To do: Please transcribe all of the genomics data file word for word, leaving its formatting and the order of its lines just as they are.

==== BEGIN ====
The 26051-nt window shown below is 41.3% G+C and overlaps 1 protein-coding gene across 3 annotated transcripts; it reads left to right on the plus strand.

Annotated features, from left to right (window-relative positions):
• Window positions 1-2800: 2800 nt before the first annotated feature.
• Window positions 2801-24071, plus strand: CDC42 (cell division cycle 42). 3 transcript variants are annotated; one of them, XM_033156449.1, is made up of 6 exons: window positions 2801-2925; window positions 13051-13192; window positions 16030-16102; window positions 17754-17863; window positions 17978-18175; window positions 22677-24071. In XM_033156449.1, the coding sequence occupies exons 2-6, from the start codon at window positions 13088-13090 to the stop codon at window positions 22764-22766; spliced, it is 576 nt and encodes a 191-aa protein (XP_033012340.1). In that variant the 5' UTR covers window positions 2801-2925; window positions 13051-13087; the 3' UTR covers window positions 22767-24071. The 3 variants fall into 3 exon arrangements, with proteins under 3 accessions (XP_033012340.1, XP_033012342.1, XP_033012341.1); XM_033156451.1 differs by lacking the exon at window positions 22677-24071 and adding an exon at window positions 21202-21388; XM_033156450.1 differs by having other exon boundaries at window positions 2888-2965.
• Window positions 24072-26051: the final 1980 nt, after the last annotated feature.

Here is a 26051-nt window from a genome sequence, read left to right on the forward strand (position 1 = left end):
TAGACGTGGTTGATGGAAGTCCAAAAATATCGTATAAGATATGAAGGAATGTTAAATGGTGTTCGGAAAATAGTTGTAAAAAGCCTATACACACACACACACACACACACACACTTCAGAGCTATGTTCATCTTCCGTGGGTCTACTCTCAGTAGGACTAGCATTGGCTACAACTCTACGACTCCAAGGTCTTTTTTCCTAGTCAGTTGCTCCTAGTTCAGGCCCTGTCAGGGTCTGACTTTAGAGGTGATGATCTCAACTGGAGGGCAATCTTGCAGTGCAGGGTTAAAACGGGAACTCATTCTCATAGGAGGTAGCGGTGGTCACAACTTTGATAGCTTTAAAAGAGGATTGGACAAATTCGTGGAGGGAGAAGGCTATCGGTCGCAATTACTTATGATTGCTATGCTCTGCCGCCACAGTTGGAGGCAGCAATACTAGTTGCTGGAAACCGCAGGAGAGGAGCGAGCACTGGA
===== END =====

The 26051-nt window shown below is 41.3% G+C and overlaps 1 protein-coding gene across 3 annotated transcripts; it reads left to right on the plus strand.

Annotated features, from left to right (window-relative positions):
• Window positions 1-2800: 2800 nt before the first annotated feature.
• Window positions 2801-24071, plus strand: CDC42 (cell division cycle 42). 3 transcript variants are annotated; one of them, XM_033156449.1, is made up of 6 exons: window positions 2801-2925; window positions 13051-13192; window positions 16030-16102; window positions 17754-17863; window positions 17978-18175; window positions 22677-24071. In XM_033156449.1, the coding sequence occupies exons 2-6, from the start codon at window positions 13088-13090 to the stop codon at window positions 22764-22766; spliced, it is 576 nt and encodes a 191-aa protein (XP_033012340.1). In that variant the 5' UTR covers window positions 2801-2925; window positions 13051-13087; the 3' UTR covers window positions 22767-24071. The 3 variants fall into 3 exon arrangements, with proteins under 3 accessions (XP_033012340.1, XP_033012342.1, XP_033012341.1); XM_033156451.1 differs by lacking the exon at window positions 22677-24071 and adding an exon at window positions 21202-21388; XM_033156450.1 differs by having other exon boundaries at window positions 2888-2965.
• Window positions 24072-26051: the final 1980 nt, after the last annotated feature.

Here is a 26051-nt window from a genome sequence, read left to right on the forward strand (position 1 = left end):
TAGACGTGGTTGATGGAAGTCCAAAAATATCGTATAAGATATGAAGGAATGTTAAATGGTGTTCGGAAAATAGTTGTAAAAAGCCTATACACACACACACACACACACACACACTTCAGAGCTATGTTCATCTTCCGTGGGTCTACTCTCAGTAGGACTAGCATTGGCTACAACTCTACGACTCCAAGGTCTTTTTTCCTAGTCAGTTGCTCCTAGTTCAGGCCCTGTCAGGGTCTGACTTTAGAGGTGATGATCTCAACTGGAGGGCAATCTTGCAGTGCAGGGTTAAAACGGGAACTCATTCTCATAGGAGGTAGCGGTGGTCACAACTTTGATAGCTTTAAAAGAGGATTGGACAAATTCGTGGAGGGAGAAGGCTATCGGTCGCAATTACTTATGATTGCTATGCTCTGCCGCCACAGTTGGAGGCAGCAATACTAGTTGCTGGAAACCGCAGGAGAGGAGCGAGCACTGGA